The rectum, the lower part of the large intestine, serves as temporary storage for feces—leftover solid waste from digestion. Upstream of the anus, this section retains stool until the body is ready to have a bowel movement. Unfortunately, issues with the rectum are relatively common; this region can develop ulcers, hemorrhoids—even cancer. Proctitis is an inflammatory condition which, in addition to a great deal of pain, can cause a variety of symptoms depending on the underlying cause. Uncomfortable as it is, however, the condition is treatable.
This condition develops when the lining of the rectum—a muscular tube that connects to the end of the colon—grows inflamed. Often, the condition also affects the opening of the anus. While some cases last only a few weeks (acute), others last several months, or longer (chronic).
The most common symptom of proctitis is a continuous feeling of needing a bowel movement. Also, some people experience rectal bleeding, rectal pain, mucus discharge, swollen lymph nodes, cramping in the abdomen, diarrhea, and constipation. The symptoms may be worse if the genital herpes virus is the underlying cause.
Anyone experiencing the previously mentioned symptoms should see a medical practitioner. At the clinic, the doctor will conduct the necessary tests for a proper diagnosis. Those with severe pain or bleeding should seek immediate treatment at the emergency department.
The doctor will begin by taking a thorough look at the patient's medical history. From there, she or he may order different investigative procedures such as blood tests, stool tests, colonoscopies, or sigmoidoscopies, the last of which involves inserting a flexible, lighted tube into the colon. To determine whether or not sexually transmitted infections are involved, the doctor may also take a sample of rectal discharge for lab testing.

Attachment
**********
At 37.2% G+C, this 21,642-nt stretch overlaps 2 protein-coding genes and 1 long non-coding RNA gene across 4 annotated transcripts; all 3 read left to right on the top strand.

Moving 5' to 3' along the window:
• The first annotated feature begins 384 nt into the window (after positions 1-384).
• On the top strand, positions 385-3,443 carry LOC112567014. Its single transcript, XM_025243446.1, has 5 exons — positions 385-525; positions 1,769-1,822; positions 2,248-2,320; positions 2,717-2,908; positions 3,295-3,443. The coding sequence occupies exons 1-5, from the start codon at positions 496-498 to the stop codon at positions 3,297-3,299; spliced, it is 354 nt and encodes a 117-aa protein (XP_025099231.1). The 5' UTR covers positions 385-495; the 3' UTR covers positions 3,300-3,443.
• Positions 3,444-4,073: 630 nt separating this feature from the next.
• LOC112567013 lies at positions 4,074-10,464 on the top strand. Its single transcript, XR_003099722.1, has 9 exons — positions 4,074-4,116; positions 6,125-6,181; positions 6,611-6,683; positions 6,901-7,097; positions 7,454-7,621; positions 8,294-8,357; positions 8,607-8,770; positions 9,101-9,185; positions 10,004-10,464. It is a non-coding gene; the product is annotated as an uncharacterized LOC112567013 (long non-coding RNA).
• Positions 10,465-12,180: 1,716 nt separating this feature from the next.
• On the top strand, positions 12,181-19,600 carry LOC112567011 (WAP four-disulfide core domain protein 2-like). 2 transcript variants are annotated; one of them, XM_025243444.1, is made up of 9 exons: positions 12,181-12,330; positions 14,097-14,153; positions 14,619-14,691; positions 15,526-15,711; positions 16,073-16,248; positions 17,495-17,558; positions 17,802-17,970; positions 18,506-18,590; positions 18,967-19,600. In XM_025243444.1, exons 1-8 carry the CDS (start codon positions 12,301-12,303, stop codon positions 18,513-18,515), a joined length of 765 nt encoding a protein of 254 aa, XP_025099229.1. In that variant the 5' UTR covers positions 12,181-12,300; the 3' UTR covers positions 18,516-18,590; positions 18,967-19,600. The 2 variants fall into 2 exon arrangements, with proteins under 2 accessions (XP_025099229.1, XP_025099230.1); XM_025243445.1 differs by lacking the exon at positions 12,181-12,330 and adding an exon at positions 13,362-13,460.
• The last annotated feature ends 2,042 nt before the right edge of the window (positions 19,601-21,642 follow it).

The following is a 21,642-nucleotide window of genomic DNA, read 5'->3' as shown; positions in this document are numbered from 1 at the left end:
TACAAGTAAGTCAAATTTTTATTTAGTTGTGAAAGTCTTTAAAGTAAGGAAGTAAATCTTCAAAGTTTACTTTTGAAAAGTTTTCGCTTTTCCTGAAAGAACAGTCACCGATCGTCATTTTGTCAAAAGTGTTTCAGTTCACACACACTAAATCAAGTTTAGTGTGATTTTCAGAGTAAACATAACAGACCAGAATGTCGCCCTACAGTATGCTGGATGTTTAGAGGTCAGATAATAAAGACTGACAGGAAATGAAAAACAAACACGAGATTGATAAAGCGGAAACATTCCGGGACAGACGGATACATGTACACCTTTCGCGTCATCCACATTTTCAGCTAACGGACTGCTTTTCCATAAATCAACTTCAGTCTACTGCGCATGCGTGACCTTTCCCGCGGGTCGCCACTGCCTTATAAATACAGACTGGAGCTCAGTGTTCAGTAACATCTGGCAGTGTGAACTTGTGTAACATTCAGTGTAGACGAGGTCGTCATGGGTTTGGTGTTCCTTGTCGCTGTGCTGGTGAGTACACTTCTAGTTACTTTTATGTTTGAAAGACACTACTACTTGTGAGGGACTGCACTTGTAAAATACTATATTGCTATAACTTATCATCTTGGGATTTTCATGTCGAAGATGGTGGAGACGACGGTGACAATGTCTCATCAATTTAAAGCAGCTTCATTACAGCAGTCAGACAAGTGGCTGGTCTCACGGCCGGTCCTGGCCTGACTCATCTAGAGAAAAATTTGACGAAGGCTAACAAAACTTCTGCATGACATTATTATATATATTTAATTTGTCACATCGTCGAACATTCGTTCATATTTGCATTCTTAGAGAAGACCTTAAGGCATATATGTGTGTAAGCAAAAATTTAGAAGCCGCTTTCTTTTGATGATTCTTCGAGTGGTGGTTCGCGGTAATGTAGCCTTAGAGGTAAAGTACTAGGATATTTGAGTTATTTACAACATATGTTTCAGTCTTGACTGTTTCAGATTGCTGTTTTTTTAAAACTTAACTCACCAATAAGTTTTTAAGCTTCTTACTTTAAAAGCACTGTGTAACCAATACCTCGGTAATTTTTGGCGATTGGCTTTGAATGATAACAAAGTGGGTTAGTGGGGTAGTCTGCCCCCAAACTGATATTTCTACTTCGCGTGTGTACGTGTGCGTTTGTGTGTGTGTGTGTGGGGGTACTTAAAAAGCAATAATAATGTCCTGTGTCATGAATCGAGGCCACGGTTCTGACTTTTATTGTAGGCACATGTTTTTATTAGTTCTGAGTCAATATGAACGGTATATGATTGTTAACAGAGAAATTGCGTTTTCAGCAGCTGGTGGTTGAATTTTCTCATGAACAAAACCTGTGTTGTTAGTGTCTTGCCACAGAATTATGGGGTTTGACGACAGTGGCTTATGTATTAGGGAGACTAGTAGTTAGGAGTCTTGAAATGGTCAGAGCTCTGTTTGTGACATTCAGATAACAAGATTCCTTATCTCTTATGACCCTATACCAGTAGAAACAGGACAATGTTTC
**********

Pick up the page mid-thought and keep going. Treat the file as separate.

Several conditions can lead to proctitis, including inflammatory bowel diseases such as ulcerative colitis or Crohn’s disease, sexually transmitted infections, and infections associated with foodborne illness. In many cases, radiation therapy for cancer—especially those directed at the rectum or surrounding areas, cause rectal inflammation. Aside from that, anorectal trauma from anal intercourse and viruses such as the herpes simplex virus or human papillomavirus (HPV) can cause proctitis. In some people, the use of certain antibiotics leads to an infection that causes the condition.
Unsafe sex is one of the greatest risk factors for proctitis. To be more specific, practices that increase the risk of sexually transmitted infections also increase the risk of rectal inflammation. Other risk factors include inflammatory bowel disease, autoimmune disease, harmful substances, and radiation therapy for rectal, prostate, or ovarian cancer.
Treatment depends on the underlying cause of the proctitis. For instance, antibiotics effectively treat sexually transmitted infections, while antivirals are the drug of choice for viral infections. If inflammatory bowel disease causes proctitis, physicians will prescribe medications such as corticosteroids or anti-inflammatories. For proctitis caused by radiation therapy, enemas help to reduce pain.
If left untreated, proctitis can lead to complications including anemia. Characterized by a lack of healthy red blood cells in the body, anemia occurs when there is chronic bleeding from the rectum. In addition, chronic rectal inflammation can lead to anal ulcers and fistulas, both of which require treatment.
Several practices can prevent proctitis. Practicing safe sex can reduce the chance of contracting an STI that can lead to the condition. For those with inflammatory bowel disease, avoiding high-fat foods may be helpful; stress-reduction techniques such as tai chi or yoga also play a role in prevention.
While it leads to painful and uncomfortable symptoms, proctitis is rarely serious -- it frequently has no effect on an individual’s overall health. Nine times out of ten, the condition will resolve spontaneously, or with simple medical treatment. Typically, only five to ten percent of patients develop a more severe form of the disease.
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